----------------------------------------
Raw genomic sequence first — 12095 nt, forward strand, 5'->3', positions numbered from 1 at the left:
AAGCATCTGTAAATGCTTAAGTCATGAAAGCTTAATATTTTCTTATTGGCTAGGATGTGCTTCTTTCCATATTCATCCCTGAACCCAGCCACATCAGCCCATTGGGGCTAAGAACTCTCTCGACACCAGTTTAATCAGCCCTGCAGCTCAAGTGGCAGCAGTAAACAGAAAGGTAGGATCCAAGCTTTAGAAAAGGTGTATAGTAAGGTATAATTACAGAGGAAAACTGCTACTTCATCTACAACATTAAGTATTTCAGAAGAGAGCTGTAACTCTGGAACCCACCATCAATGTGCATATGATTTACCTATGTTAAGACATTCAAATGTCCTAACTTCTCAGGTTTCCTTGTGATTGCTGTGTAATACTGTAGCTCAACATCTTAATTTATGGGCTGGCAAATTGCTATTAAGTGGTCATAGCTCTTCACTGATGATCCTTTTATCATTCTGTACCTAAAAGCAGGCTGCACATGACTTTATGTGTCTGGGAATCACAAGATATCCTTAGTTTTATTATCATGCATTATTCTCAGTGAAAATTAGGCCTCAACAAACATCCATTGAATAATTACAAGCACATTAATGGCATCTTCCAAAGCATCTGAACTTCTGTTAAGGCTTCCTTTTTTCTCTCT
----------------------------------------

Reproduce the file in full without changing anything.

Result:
Raw genomic sequence first — 12095 nt, forward strand, 5'->3', positions numbered from 1 at the left:
AAGCATCTGTAAATGCTTAAGTCATGAAAGCTTAATATTTTCTTATTGGCTAGGATGTGCTTCTTTCCATATTCATCCCTGAACCCAGCCACATCAGCCCATTGGGGCTAAGAACTCTCTCGACACCAGTTTAATCAGCCCTGCAGCTCAAGTGGCAGCAGTAAACAGAAAGGTAGGATCCAAGCTTTAGAAAAGGTGTATAGTAAGGTATAATTACAGAGGAAAACTGCTACTTCATCTACAACATTAAGTATTTCAGAAGAGAGCTGTAACTCTGGAACCCACCATCAATGTGCATATGATTTACCTATGTTAAGACATTCAAATGTCCTAACTTCTCAGGTTTCCTTGTGATTGCTGTGTAATACTGTAGCTCAACATCTTAATTTATGGGCTGGCAAATTGCTATTAAGTGGTCATAGCTCTTCACTGATGATCCTTTTATCATTCTGTACCTAAAAGCAGGCTGCACATGACTTTATGTGTCTGGGAATCACAAGATATCCTTAGTTTTATTATCATGCATTATTCTCAGTGAAAATTAGGCCTCAACAAACATCCATTGAATAATTACAAGCACATTAATGGCATCTTCCAAAGCATCTGAACTTCTGTTAAGGCTTCCTTTTTTCTCTCT